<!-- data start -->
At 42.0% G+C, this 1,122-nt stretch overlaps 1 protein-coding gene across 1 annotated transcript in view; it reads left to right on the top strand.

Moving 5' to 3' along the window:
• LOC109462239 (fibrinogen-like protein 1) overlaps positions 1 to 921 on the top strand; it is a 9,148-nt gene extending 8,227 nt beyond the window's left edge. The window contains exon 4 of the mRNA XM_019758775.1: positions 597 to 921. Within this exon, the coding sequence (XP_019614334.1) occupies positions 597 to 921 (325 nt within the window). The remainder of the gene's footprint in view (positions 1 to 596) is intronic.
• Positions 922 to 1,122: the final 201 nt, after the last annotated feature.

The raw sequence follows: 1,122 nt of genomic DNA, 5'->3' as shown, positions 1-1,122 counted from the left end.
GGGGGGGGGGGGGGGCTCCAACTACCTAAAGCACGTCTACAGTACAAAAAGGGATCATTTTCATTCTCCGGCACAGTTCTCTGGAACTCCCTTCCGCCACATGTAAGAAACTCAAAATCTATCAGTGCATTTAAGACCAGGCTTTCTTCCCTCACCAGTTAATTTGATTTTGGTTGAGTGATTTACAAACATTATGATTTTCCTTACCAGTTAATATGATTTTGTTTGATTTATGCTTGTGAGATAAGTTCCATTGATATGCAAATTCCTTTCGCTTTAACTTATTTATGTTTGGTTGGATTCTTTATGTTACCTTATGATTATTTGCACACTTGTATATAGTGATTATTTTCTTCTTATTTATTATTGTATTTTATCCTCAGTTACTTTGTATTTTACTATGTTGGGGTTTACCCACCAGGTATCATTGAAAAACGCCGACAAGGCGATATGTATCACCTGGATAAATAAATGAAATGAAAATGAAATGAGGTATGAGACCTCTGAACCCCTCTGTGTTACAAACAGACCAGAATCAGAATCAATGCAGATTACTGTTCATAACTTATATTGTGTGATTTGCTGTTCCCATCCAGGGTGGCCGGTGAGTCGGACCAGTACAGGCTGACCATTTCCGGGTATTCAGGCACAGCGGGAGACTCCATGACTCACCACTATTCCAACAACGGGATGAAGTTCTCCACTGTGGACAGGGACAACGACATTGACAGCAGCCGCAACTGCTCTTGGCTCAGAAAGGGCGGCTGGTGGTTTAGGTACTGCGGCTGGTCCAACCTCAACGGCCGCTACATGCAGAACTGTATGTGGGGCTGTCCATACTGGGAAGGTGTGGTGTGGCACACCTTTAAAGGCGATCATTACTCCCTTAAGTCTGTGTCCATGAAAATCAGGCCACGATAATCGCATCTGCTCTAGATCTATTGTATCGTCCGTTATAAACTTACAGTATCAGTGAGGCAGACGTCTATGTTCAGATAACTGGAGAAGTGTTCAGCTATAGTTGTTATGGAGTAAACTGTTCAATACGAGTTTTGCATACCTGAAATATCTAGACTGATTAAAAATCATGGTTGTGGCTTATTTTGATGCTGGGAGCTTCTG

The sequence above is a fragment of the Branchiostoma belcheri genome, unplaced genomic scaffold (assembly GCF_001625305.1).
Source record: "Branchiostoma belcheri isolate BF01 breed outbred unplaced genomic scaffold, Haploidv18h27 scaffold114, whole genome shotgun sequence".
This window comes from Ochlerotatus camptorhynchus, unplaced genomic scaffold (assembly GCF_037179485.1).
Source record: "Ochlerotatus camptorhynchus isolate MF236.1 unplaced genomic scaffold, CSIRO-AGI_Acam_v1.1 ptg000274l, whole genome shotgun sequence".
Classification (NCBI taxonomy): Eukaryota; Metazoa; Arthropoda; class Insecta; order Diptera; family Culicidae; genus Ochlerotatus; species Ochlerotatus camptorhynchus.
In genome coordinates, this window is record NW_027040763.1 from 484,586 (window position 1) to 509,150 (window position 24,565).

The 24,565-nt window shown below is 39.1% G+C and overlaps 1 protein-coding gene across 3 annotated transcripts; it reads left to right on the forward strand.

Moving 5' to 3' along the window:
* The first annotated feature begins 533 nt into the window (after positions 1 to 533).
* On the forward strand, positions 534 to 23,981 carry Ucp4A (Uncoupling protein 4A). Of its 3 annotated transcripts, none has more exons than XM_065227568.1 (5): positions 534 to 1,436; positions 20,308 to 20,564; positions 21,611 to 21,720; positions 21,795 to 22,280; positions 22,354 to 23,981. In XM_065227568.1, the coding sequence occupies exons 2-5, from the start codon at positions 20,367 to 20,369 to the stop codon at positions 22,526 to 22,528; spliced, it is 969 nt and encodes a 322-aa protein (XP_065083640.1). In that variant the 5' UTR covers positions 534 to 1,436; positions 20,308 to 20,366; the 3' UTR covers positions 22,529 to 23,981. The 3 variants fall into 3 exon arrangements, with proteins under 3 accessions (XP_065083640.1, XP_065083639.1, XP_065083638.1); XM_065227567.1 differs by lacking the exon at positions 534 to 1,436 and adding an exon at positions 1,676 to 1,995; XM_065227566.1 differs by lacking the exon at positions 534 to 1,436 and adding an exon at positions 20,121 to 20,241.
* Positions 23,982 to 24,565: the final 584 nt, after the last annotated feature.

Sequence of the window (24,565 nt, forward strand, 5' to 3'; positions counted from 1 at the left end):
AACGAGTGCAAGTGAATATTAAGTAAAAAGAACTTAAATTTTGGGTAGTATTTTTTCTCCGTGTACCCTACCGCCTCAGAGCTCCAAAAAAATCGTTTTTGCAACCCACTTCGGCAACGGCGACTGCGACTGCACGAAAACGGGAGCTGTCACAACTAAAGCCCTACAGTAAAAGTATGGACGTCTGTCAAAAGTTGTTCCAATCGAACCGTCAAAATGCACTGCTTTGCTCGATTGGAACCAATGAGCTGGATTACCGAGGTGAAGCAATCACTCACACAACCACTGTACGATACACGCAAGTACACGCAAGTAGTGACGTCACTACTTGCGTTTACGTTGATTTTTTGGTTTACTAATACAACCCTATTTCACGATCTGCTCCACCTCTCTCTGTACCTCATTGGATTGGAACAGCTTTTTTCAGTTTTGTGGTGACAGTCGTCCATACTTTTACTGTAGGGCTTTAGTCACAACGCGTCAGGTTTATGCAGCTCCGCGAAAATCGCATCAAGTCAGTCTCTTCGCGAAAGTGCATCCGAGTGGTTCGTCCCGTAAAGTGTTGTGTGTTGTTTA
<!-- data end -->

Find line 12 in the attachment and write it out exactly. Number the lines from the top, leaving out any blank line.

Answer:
In genome coordinates, this window is record NW_027040763.1 from 484,586 (window position 1) to 509,150 (window position 24,565).